By Ron Jackson
Former SA heavyweight champion Gerrie de Bruyn has died at the age of 75. He passed away at the Roseacres Clinic in Primrose, Germiston, on Saturday morning.
De Bruyn, who would have turned 76 on March 26, fought the likes of Buster Mathis, Mike Holt, Billy Lotter and Jimmy Richards in a career comprising more than 30 professional fights. A three-time SA amateur champion, he won a bronze medal at the Commonwealth Games in Wales. But he later spent more than 40 years in a wheelchair after suffering a back injury in an accident on a building site.
As an amateur, trained by Gerrie Nel at the Primrose Club, he won most of his fights by knockout. He was still a novice when he beat Johnny van der Kolff, who had won a gold medal at the 1954 Commonwealth Games in Vancouver.
De Bruyn was regarded as too young to represent South Africa at the 1956 Olympics, but two years later won a bronze medal in the light-heavyweight class at the Commonwealth Games in Cardiff. He was eliminated by Tony Madigan of Australia who went on to win the gold medal. Madigan lost to Cassius Clay, later Muhammad Ali, in the semifinals of the 1960 Rome Olympics.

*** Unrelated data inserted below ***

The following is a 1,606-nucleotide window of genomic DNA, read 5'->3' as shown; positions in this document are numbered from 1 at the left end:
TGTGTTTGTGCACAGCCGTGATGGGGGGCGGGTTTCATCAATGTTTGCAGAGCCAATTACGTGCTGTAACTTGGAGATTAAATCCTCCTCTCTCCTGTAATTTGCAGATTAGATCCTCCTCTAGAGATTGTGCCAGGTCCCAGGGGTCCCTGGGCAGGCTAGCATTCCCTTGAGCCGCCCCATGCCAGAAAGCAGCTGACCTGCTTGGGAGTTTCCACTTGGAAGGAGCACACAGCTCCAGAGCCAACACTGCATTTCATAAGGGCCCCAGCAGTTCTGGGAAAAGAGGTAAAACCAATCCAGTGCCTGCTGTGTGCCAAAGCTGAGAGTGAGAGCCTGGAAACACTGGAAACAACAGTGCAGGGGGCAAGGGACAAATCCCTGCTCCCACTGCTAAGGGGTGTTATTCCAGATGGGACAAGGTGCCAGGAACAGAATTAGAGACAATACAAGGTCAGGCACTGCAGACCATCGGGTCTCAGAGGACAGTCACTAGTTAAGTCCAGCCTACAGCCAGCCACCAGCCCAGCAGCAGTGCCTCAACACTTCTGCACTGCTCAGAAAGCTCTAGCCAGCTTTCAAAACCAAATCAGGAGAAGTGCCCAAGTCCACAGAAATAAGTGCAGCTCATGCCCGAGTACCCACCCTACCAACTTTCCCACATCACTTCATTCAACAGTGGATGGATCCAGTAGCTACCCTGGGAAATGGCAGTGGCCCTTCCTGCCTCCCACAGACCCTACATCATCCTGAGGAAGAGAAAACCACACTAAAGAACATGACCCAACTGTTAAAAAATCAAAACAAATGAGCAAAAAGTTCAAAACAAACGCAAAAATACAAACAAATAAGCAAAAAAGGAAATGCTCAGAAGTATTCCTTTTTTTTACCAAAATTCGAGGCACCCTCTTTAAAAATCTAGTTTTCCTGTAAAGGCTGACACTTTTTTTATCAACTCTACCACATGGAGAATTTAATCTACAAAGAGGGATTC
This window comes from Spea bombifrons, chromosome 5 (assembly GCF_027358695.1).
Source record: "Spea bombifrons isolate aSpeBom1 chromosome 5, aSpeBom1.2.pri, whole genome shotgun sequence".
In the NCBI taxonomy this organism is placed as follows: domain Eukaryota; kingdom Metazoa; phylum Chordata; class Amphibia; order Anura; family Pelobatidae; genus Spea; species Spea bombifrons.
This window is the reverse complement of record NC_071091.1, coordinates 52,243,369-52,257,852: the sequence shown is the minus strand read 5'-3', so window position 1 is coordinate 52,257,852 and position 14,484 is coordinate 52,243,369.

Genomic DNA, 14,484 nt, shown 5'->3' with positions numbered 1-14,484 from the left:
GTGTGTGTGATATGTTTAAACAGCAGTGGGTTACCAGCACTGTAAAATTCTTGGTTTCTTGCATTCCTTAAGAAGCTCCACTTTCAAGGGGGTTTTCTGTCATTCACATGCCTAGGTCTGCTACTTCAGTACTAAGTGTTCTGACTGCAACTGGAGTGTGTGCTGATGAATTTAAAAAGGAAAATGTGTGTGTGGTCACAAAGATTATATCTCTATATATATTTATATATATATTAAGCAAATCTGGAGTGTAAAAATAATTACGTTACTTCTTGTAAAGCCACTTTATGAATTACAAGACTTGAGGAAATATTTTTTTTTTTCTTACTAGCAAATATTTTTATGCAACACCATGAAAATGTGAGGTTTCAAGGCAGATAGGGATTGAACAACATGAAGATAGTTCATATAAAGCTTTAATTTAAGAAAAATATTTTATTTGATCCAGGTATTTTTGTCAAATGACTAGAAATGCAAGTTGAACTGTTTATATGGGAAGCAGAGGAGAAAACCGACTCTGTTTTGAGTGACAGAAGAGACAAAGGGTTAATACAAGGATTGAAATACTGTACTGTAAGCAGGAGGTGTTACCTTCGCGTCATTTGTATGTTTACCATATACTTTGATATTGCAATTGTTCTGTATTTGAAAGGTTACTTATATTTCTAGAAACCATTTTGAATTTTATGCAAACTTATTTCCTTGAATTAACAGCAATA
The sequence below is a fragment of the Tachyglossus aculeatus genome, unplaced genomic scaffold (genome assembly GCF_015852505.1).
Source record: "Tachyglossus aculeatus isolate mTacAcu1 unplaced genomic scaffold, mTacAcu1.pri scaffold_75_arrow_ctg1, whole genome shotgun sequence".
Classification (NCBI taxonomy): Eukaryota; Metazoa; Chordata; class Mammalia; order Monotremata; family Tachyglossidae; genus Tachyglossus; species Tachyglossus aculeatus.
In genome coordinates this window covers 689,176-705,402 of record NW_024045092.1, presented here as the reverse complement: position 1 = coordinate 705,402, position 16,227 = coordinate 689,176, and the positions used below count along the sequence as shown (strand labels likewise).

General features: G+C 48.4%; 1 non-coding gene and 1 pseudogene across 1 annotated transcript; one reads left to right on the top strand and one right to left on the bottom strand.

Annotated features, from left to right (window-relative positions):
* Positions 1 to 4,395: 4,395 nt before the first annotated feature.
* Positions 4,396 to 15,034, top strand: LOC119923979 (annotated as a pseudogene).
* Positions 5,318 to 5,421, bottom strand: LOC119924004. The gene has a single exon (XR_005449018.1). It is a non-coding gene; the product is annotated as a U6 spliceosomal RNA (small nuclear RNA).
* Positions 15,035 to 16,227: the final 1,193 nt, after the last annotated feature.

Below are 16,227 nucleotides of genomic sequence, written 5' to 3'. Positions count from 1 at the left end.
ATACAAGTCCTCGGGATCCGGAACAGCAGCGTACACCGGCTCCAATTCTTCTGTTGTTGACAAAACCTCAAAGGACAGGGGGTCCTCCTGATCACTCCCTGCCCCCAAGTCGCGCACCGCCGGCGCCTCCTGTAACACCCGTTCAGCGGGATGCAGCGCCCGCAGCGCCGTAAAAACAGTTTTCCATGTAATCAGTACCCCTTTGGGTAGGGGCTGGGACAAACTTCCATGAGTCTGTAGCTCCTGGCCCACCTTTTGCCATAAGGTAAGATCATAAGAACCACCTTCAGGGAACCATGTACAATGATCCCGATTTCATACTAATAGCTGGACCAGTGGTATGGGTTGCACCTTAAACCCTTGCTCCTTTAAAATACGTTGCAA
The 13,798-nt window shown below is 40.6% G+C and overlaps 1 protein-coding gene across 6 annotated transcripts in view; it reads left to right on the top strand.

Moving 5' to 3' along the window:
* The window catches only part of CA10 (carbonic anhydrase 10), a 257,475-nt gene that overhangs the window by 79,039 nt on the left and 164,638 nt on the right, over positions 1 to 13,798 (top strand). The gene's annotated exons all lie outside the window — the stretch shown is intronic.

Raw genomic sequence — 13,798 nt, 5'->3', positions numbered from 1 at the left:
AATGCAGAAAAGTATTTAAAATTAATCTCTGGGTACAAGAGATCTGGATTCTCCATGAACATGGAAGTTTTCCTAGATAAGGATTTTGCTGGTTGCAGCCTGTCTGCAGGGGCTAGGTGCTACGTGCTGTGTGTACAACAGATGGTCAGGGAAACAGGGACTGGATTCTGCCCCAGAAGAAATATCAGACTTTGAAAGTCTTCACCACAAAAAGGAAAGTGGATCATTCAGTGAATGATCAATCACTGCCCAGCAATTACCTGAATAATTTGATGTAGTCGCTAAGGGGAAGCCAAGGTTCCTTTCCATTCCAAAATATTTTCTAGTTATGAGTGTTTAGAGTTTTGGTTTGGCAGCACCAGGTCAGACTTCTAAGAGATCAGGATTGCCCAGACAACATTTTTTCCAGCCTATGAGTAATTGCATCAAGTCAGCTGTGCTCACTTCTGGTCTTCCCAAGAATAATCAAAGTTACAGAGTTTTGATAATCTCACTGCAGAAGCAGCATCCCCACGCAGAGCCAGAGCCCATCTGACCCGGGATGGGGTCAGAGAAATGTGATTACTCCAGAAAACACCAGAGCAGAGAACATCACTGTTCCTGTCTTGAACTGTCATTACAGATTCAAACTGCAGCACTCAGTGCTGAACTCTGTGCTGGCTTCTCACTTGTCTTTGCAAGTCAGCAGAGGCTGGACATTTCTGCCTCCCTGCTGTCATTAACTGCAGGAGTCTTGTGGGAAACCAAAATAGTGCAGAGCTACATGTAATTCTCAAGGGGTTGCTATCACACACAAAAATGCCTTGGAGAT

De Bruyn, who won SA amateur titles in 1957, 1958 and 1959, was a good rugby player but chose boxing and turned professional on April 29 1961. In his first professional bout he beat Sias Hattingh on points at the Olympia Ice Rink in Johannesburg.
An aggressive fighter, De Bruyn was too small to be a factor in the heavyweight division but he was a force as a light-heavyweight in the 1960s. In only his fifth professional fight, he faced Mike Holt, an experienced former SA middleweight champion who then held the national light-heavyweight title. Holt won on points over ten rounds.
When they fought in a return match for the SA light-heavyweight title in 1962, De Bruyn was stopped in the twelfth round.
In September 1964 Billy Lotter knocked him out in the fifth round but after winning six of his next eight fights De Bruyn fought Lotter again, for the SA heavyweight title, and won on a seventh-round knockout.
He made five successful defences before losing the title to Japie Pretorius in June 1969.
De Bruyn had four more fights, winning two and losing twice to Jimmy Richards before he retired with a record of 23-12-3, including 17 wins inside the distance.
He went abroad twice in 1967 but lost on points to the highly rated Argentinian Eduardi Corletti and was knocked out in the first round by Buster Mathis in Goteborg, Sweden.
De Bruyn’s toughest fight started in 1970 when he, only 32 years old, was working as an electrician on a building site. The scaffolding broke and he was seriously injured in the fall; paralyzed for the rest of his life. Despite being in a wheel chair for nearly 44 years, the courageous De Bruyn remained a friendly, approachable man who attended many tournaments and social functions, always ready with a smile and a firm handshake.